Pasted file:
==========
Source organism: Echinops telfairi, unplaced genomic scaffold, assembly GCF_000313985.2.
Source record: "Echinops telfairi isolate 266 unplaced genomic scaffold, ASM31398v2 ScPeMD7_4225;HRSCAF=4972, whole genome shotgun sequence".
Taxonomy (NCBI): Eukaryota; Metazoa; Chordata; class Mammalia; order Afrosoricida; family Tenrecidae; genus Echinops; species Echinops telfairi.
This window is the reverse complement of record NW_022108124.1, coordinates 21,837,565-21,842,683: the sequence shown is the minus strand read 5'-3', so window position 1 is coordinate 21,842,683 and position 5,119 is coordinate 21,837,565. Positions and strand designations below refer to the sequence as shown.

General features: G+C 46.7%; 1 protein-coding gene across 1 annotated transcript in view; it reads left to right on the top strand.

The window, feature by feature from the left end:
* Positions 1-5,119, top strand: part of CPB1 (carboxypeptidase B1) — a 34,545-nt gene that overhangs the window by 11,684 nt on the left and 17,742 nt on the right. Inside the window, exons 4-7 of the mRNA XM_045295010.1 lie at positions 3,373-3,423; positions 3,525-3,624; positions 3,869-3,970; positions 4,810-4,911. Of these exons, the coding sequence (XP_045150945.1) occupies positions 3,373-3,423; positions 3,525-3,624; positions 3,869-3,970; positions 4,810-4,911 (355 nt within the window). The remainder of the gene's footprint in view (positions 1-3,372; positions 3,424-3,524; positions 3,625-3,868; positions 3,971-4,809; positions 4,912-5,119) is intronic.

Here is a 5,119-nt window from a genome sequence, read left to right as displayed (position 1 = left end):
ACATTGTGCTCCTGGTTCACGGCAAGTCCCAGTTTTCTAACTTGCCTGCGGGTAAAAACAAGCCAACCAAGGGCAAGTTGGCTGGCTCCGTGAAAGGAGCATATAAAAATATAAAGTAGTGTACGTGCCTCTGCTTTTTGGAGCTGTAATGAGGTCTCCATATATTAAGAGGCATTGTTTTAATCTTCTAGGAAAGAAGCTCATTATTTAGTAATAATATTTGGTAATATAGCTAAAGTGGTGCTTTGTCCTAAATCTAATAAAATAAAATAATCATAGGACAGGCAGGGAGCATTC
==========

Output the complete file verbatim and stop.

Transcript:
Source organism: Echinops telfairi, unplaced genomic scaffold, assembly GCF_000313985.2.
Source record: "Echinops telfairi isolate 266 unplaced genomic scaffold, ASM31398v2 ScPeMD7_4225;HRSCAF=4972, whole genome shotgun sequence".
Taxonomy (NCBI): Eukaryota; Metazoa; Chordata; class Mammalia; order Afrosoricida; family Tenrecidae; genus Echinops; species Echinops telfairi.
This window is the reverse complement of record NW_022108124.1, coordinates 21,837,565-21,842,683: the sequence shown is the minus strand read 5'-3', so window position 1 is coordinate 21,842,683 and position 5,119 is coordinate 21,837,565. Positions and strand designations below refer to the sequence as shown.

General features: G+C 46.7%; 1 protein-coding gene across 1 annotated transcript in view; it reads left to right on the top strand.

The window, feature by feature from the left end:
* Positions 1-5,119, top strand: part of CPB1 (carboxypeptidase B1) — a 34,545-nt gene that overhangs the window by 11,684 nt on the left and 17,742 nt on the right. Inside the window, exons 4-7 of the mRNA XM_045295010.1 lie at positions 3,373-3,423; positions 3,525-3,624; positions 3,869-3,970; positions 4,810-4,911. Of these exons, the coding sequence (XP_045150945.1) occupies positions 3,373-3,423; positions 3,525-3,624; positions 3,869-3,970; positions 4,810-4,911 (355 nt within the window). The remainder of the gene's footprint in view (positions 1-3,372; positions 3,424-3,524; positions 3,625-3,868; positions 3,971-4,809; positions 4,912-5,119) is intronic.

Here is a 5,119-nt window from a genome sequence, read left to right as displayed (position 1 = left end):
ACATTGTGCTCCTGGTTCACGGCAAGTCCCAGTTTTCTAACTTGCCTGCGGGTAAAAACAAGCCAACCAAGGGCAAGTTGGCTGGCTCCGTGAAAGGAGCATATAAAAATATAAAGTAGTGTACGTGCCTCTGCTTTTTGGAGCTGTAATGAGGTCTCCATATATTAAGAGGCATTGTTTTAATCTTCTAGGAAAGAAGCTCATTATTTAGTAATAATATTTGGTAATATAGCTAAAGTGGTGCTTTGTCCTAAATCTAATAAAATAAAATAATCATAGGACAGGCAGGGAGCATTC